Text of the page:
In the era of the Golden Gate Bridge's construction, workmen knew a grim rule of thumb: on average, one worker would be killed for every million dollars spent on a high-steel construction project. Image-conscious chief engineer Joseph Strauss wanted his project to be the exception. Strauss invested hundreds of thousands of dollars -- Depression-era dollars -- to improve equipment and safety standards for his workers.
Russell Cone, resident engineer, supervised safety procedures for all workers. Cone made sure hard hats were worn at all times, since most workmen were injured by errant flying objects. Drinking alcohol or stunting -- at any height -- was grounds for immediate dismissal. Cone was a tough enforcer of the safety rules. But the most innovative safety feature at the Golden Gate site was yet to come.
A Safety Net
In 1936, when delays slowed construction, Strauss invested over $130,000 in a novel safety feature: a vast net -- similar to a circus net -- suspended under the bridge. The safety net extended ten feet wider than the bridge's width and fifteen feet further than the roadway's length. It gave workers an abiding sense of security as they moved more freely -- and quickly -- across the slippery, half-constructed steel. "There's no doubt the work went faster because of the net," said Lefty Underkoffler, a Golden Gate bridgeman. Some workers were positively giddy about the innovation, so much so that they had to be threatened with dismissal so they wouldn't dive into the net for thrills.
The net was soon considered a large success in its own right. It was patented by its manufacturer, J. L. Stuart Company. But the morning of February 16, 1937, would prove that the net was not infallible. A crew of eleven men were working on a stripping platform close to the north tower, while two men in the net below scraped away debris. In a flash, the west side of the platform gave way. The five-ton structure hung crazily from the bridge, tilting its panicked load of workers toward the water hundreds of feet below. One worker, Tom Casey, lunged and grabbed onto a bridge beam, where he dangled until he was rescued.
One set of scaffold wheels had escaped its support rail, and the unbalanced weight quickly released the other two sets. The whole mechanism collapsed into the net, which held it -- but only momentarily. The sound of the net tearing, according to witnesses, was like "the crack of a machine gun" or "the rip of a picket fence splintering." The men, the wood, and the net plummeted 220 feet into the water -- the height of a twenty-two-story building.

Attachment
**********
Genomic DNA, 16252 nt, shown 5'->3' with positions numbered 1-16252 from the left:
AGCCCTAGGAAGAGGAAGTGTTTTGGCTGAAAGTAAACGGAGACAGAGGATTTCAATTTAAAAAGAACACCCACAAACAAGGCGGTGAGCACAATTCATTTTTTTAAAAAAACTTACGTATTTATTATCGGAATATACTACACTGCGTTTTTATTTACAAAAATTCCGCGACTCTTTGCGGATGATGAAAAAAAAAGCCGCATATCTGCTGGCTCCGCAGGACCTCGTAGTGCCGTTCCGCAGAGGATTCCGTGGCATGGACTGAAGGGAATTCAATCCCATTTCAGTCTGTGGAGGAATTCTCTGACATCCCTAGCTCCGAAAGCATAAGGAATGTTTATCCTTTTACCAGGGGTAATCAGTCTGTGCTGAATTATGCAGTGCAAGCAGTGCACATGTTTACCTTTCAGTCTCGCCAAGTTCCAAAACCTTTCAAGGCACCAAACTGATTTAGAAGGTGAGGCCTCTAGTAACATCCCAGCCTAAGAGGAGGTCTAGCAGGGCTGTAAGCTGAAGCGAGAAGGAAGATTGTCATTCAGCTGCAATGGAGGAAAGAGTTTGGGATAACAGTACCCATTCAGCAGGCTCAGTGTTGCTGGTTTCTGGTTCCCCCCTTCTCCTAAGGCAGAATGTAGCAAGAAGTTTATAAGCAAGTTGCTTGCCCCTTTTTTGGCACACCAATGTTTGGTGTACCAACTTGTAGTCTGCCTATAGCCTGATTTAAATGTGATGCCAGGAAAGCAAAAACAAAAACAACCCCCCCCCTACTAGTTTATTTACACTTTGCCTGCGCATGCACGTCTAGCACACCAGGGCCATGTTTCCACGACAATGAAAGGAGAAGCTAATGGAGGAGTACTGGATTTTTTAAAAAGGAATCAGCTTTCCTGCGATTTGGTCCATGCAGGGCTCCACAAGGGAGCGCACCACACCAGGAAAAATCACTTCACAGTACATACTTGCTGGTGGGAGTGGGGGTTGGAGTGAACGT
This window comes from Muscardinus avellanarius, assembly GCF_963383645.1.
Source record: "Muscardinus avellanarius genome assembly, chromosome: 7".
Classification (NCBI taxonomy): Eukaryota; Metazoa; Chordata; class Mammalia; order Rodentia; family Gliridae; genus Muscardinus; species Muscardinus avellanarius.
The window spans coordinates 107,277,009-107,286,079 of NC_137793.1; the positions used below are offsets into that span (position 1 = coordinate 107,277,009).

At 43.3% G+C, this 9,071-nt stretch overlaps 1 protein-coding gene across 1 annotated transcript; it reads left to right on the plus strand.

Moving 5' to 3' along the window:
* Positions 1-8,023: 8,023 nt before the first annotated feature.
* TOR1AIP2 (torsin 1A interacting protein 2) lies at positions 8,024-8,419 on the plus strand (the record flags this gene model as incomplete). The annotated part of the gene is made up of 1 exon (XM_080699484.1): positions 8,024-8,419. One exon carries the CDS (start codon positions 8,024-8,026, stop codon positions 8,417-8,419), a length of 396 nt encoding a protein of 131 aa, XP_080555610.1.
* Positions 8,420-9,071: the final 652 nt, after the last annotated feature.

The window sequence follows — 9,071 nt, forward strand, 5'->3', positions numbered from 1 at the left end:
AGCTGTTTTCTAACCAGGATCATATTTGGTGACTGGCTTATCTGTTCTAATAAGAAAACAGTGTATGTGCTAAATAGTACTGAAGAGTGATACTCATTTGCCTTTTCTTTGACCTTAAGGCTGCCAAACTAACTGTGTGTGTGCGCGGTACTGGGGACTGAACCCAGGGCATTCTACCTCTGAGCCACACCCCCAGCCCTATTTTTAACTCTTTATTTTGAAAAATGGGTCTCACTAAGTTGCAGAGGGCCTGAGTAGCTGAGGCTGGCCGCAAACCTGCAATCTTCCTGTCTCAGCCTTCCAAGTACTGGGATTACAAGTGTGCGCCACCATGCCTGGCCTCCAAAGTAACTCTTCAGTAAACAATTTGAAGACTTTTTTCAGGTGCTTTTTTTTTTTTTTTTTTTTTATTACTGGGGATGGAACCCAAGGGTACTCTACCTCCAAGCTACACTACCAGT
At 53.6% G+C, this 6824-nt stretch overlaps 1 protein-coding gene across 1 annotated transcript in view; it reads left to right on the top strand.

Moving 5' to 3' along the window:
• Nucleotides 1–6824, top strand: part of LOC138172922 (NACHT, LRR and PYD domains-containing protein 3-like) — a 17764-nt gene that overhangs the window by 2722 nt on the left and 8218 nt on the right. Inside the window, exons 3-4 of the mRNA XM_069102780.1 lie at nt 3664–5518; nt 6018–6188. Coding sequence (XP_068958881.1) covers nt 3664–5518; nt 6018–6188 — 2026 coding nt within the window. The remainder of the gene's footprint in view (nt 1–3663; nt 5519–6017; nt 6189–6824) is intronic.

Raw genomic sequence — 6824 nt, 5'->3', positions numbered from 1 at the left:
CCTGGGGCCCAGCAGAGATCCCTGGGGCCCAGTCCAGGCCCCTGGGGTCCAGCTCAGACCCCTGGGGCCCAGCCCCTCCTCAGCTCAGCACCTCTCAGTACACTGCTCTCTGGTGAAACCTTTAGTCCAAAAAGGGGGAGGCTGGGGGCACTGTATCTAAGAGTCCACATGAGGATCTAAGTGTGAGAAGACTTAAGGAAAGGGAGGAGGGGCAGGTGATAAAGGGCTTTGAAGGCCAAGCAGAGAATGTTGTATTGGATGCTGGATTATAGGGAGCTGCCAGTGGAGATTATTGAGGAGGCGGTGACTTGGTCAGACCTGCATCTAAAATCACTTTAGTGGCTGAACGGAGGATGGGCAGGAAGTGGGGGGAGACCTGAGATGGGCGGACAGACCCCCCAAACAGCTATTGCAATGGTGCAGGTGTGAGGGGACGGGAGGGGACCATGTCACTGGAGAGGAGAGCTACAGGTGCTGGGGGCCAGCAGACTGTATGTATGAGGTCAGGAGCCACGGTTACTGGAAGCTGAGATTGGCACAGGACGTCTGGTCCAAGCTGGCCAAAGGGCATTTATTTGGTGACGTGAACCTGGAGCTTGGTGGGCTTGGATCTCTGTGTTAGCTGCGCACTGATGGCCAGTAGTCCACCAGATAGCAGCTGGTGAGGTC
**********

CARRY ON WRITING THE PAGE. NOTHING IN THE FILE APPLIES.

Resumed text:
Ten Men Killed
Of the twelve men who fell to the water, two survived. One of them was the foreman of the stripping crew, Slim Lambert. "As I was falling, a piece of lumber fell on my head. I was almost unconscious. Then the icy water of the channel brought me to," said Lambert. He was twenty-six at the time and, fortunately, a strong swimmer. He struggled to free himself from the tangles of the net underwater. Lambert suffered a broken shoulder, several ribs, and neck several vertebrae, but he lived to tell the tale. In a single catastrophe, the project's near-perfect safety record was obliterated.
A Utah farm boy builds a prototype for a television, but is thwarted by movie studio executives wanting to control the technology.
George Eastman introduced the Kodak and Brownie camera systems and transformed photography into something anybody could do.
A gripping tale of medical intervention gone awry, and one of the most barbaric mistakes of modern medicine.
A marvel of engineering, architecture, and vision, the story of the Beaux Arts structure on 42nd street that forever changed midtown Manhattan.
The worst epidemic in American history killed over 600,000 Americans during World War I.
In 1960, Francis Gary Powers' U-2 spy plane was shot down over the Soviet Union.
Robert Noyce's invention of the microchip launched the world into the Information Age.
The most daring and innovative accomplishment at the turn of the 20th century.